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Contributions

R.M. designed the study and performed statistical analyses. N.B. designed the study and performed biochemical analyses. J.L. and R.Z. designed and performed MyCode-related statistical analyses. M.K.G. and C.D.A. provided statistical advice and access to UK Biobank data. K.T., Y.H., M.K., C.T. and Y.K. designed and performed BioBank Japan–related statistical analyses. M.D. designed, conceived and supervised the study. R.M., N.B. and M.D. wrote and edited the first version of the manuscript. All authors interpreted the data and revised the manuscript for intellectual content.

Corresponding author

Correspondence to Martin Dichgans.

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C.D.A. has received sponsored research support from Bayer AG and has consulted for ApoPharma, unrelated to the content of this manuscript. All other authors declare no competing interests.

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Extended data

Extended Data Fig. 1 Forest plot of rare HTRA1 variant association with ischemic stroke and comparison with classical risk factors.

Depicted is a forest plot with the standardized beta and standard error for each of the classical risk factors for ischemic stroke on the x-axis. SBP: systolic blood pressure (n = 502,536 independent samples), DBP: diastolic blood pressure (n = 502,536 independent samples), LDL: low-density lipoprotein levels (n = 502,509 independent samples), HDL: high density lipoprotein levels (n = 502,509 independent samples), BMI: body mass index (n = 502,475 independent samples). Data are presented as standardized beta ±SEM.

Extended Data Fig. 2 Biochemical characterization of UKB variants – Representative examples.

a, HTRA1 levels in secretomes from HEK293E cells transfected to overexpress HTRA1 were analyzed by anti-Myc immunoblot. b, Secretomes from cells transfected to overexpress LTBP1 were treated with secretomes from cells transfected to overexpress HTRA1 for 24 h at 37 °C. LTBP1 processing was assessed by anti-V5 immunoblot (IB). c, HTRA1 protease activity was determined as the ratio cleaved to intact LTBP1, normalized to HTRA1 levels. ac, Secretomes from non-transfected cells (Ctrl) and from cells transfected to overexpress wt HTRA1 or the inactive variant S328A (SA) were included in each run. a, b, Representative immunoblots are depicted. c, Histogram depicts the average activity + s.d. measured in n = 5–6 experiments (see Source Data for details on sample size); circles: data points. The activity of wt HTRA1 (set to 1) and SA are marked by dashed lines.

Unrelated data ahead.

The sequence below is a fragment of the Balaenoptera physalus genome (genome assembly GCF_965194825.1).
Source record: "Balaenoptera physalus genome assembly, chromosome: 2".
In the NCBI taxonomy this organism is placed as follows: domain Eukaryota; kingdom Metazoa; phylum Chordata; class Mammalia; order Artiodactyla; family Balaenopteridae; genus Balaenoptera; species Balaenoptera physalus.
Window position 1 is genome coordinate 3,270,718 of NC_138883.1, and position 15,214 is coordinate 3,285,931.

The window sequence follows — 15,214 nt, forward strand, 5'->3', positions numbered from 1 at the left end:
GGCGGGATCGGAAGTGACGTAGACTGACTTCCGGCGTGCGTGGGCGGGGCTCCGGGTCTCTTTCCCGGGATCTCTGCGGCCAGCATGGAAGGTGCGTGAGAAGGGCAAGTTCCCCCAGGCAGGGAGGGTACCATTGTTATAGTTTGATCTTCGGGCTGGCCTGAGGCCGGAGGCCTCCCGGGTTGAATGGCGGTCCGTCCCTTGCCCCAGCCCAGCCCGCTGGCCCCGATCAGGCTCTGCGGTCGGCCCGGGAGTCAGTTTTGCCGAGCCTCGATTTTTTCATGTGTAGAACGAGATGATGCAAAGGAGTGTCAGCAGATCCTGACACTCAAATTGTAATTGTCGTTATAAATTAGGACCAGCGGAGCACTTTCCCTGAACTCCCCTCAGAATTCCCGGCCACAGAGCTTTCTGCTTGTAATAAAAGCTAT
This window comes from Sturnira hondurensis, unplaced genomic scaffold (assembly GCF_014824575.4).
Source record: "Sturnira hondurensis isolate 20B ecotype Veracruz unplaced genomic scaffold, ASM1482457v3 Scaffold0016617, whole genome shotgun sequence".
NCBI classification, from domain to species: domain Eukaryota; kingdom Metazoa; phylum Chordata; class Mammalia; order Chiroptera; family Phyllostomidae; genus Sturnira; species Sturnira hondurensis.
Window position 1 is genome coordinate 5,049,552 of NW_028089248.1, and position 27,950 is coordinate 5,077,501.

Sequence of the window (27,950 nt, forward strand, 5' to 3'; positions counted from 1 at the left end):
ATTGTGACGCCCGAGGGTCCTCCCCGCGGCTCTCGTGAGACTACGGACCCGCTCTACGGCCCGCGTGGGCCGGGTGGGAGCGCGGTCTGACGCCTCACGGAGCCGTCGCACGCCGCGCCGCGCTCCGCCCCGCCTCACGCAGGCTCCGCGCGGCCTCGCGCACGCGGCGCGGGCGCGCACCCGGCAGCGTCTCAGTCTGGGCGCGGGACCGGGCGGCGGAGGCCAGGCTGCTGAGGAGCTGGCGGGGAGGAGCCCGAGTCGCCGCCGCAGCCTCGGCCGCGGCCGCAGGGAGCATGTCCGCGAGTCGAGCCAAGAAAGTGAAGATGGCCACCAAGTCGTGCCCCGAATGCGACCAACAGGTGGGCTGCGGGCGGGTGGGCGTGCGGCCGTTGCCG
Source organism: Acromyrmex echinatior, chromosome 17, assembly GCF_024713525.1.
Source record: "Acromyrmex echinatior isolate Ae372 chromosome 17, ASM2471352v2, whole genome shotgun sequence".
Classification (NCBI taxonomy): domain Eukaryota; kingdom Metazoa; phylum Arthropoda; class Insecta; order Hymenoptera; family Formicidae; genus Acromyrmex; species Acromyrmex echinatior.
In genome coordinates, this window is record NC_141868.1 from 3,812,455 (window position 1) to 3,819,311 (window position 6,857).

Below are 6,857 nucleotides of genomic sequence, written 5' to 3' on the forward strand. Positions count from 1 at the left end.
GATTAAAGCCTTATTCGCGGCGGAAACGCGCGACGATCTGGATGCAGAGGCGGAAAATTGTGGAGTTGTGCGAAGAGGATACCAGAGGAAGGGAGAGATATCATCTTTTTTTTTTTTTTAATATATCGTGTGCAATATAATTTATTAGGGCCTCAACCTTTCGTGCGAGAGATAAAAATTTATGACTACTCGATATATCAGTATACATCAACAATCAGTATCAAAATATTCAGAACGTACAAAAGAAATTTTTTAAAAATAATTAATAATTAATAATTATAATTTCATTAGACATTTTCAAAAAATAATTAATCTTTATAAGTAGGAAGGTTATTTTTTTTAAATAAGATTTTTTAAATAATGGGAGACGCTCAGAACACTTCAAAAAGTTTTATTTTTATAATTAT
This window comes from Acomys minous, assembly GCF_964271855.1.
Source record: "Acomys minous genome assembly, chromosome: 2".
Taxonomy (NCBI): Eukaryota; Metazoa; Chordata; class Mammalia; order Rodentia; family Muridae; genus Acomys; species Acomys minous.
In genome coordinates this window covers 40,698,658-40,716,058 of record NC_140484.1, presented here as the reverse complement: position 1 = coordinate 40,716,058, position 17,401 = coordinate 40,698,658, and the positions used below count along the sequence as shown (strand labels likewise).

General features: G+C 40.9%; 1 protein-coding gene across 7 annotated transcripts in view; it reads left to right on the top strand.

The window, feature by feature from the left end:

Source data

Extended Data Fig. 3 HTRA1 variants G213R and G213V are not secreted in transfected HEK293E cells.

HEK293E cells were transfected to overexpress wt HTRA1, the active site mutant S328A, or the UKB variants G213R or G213V. Non-transfected cells served as control (Ctrl). Cells lysates and secretomes were collected and analyzed by anti-Myc immunoblot. Actin served as loading control for the intracellular fraction. Images are representative of n = 2 (cell lysates) or n = 5 (cell secretomes) independent experiments.

Source data

Extended Data Fig. 4 HTRA1 variants causing moderate to strong loss of protease activity are enriched for variants linked to familial or sporadic cSVD.

Percentage of variants previously identified in familial or sporadic cSVD cases in each protease activity category.

Extended Data Fig. 5 Loss of enzymatic activity linked to missense protease domain variants in HTRA1 correlates with ischemic stroke risk as measured by the LT-FH phenotype and with WMH burden.